Wednesday, June 4, 2014

Should Public Wi-Fi Hotspot Users Be Wary Of An Evil Twin Attack?

Given that virtually all of our contemporary lives now revolve around our ability to access and transact business on the internet, should we be wary of an evil twin attack when using public Wi-Fi hotspots?

By: Ringo Bones 

Almost all aspect of our contemporary life is now defined by our ability and ease of accessing and conducting commerce and paying our bills via the internet. Sadly, cyber-criminals are now capitalizing on this and had since gave birth to the concept of the “evil twin attack” on people hooking up their smart-phones and other mobile computing device on an unsecure public Wi-Fi connection. Some cyber-criminals use “authentic looking sites” to entrap unwary users that got bamboozled into giving / surrendering their private financial information like credit card numbers, ATM PIN numbers, etc. for the financial gain of the cyber-criminal at the expense of the unwary user. But how can we all protect ourselves from an “evil twin attack”, especially those who conduct their businesses in public Wi-Fi connections whose security status they are quite unsure of? 

Due to the recent advances in mobile personal computer technology, cyber-criminals and malicious hackers no longer need a van full of electronics to build their own “evil twin” of a legitimate website in order to steal private financial information - cyber criminals can now use a sufficiently powerful laptop and the required software. Public Wi-Fi hotspots are easy targets for “evil twin” attacks since public Wi-Fi hotspots like those in posh Parisian style coffee shops have their passwords on display to their paying customers and thus are extremely vulnerable to cyber-criminals launching an “evil twin” attack to phishing private financial information. Public Wi-Fi hotspots are also ideal for cyber-criminals to employ older illicit key-logging software to steal password information.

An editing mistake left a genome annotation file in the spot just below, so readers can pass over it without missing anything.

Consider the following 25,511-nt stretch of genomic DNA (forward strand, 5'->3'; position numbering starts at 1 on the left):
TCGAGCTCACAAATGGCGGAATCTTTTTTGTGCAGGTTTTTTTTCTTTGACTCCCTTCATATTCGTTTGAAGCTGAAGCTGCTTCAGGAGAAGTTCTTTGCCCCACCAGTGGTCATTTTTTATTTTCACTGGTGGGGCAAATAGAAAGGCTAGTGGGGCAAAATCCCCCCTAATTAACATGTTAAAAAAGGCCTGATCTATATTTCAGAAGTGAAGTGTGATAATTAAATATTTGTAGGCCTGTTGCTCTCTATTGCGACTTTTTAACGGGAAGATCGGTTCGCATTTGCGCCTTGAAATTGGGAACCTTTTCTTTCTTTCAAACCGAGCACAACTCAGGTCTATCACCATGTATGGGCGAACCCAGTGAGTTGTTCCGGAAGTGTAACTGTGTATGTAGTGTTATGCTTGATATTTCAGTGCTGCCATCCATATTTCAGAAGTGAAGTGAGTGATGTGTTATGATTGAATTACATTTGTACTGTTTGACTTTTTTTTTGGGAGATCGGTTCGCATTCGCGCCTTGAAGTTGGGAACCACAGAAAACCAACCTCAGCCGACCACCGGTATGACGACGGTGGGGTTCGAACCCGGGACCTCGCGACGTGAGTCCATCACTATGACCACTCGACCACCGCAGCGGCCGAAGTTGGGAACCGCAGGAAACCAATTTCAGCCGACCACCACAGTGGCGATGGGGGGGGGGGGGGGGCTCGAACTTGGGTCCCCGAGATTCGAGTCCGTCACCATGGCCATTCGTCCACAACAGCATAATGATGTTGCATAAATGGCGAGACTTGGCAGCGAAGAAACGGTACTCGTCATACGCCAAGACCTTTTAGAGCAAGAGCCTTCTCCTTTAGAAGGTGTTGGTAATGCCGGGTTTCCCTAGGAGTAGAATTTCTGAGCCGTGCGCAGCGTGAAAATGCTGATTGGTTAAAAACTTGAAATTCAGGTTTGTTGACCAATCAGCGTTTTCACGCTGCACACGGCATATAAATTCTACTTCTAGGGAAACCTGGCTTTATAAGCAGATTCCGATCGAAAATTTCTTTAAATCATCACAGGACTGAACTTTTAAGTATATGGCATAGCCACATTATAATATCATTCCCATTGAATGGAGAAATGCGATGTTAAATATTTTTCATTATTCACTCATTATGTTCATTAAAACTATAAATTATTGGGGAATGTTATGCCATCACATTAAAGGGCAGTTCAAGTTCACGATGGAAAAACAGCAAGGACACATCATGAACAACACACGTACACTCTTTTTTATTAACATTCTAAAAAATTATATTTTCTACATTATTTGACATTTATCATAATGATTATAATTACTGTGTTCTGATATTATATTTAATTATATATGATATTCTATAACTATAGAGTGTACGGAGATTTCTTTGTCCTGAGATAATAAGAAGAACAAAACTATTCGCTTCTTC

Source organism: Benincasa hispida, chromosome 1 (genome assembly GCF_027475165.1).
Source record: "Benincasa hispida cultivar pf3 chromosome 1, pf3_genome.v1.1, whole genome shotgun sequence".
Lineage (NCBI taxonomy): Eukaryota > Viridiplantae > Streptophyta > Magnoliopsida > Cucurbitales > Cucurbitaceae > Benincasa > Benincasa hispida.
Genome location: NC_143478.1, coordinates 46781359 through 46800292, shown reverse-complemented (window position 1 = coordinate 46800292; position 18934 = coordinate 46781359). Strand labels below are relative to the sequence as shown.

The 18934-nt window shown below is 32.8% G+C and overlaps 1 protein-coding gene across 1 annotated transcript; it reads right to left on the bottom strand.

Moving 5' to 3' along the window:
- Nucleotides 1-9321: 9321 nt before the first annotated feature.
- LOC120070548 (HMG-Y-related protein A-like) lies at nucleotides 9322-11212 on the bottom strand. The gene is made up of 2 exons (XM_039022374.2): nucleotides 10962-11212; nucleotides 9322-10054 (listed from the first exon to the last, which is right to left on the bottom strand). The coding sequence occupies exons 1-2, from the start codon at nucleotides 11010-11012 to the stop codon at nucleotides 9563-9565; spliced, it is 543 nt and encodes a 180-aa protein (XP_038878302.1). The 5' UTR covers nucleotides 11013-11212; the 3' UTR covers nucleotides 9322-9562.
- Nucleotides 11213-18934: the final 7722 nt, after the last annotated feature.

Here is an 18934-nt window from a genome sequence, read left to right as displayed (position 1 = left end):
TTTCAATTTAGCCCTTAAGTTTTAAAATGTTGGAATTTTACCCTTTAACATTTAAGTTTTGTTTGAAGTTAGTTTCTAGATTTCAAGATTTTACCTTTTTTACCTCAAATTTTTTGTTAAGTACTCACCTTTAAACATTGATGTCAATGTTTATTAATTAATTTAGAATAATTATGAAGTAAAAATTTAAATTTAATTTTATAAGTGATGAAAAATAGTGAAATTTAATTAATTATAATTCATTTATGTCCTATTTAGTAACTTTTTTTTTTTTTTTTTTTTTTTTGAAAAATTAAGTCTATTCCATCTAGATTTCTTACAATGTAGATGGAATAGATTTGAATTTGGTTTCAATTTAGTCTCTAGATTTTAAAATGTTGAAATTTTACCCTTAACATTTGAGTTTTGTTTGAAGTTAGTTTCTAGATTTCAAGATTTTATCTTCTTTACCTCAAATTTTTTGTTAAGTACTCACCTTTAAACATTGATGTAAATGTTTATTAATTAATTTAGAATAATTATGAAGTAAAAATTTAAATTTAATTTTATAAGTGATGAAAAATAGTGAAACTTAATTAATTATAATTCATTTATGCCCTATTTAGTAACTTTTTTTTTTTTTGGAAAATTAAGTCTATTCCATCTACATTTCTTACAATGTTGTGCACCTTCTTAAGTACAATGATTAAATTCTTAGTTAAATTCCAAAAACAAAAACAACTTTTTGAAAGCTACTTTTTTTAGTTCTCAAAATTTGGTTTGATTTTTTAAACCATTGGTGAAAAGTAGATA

Evil twin Wi-Fi scams have been around for awhile ever since Wi-Fi hotspots had been around, but since the advent of advanced smart-phones, such attacks had since become more brazen. One should wait until they come home or arrive in a place whose Wi-Fi hotspot have security features specifically optimized to foil evil twin attacks whenever they access their vital online banking account information or using their credit cards in purchasing big ticket items.  In an unsecure public Wi-Fi hotspot set-up, the cyber-criminal hacker could be sitting right beside you as he or she steals your vital access codes without even you knowing it. One proven deterrent to an evil twin attack while using a public Wi-Fi hotspot is to set their inbox to the more secure “https” mode. Dynamic single-use password Wi-Fi networks like those provided in most hotels are inherently more secure but many are lured to a public Wi-Fi hotspot because they are much more convenient to use. 

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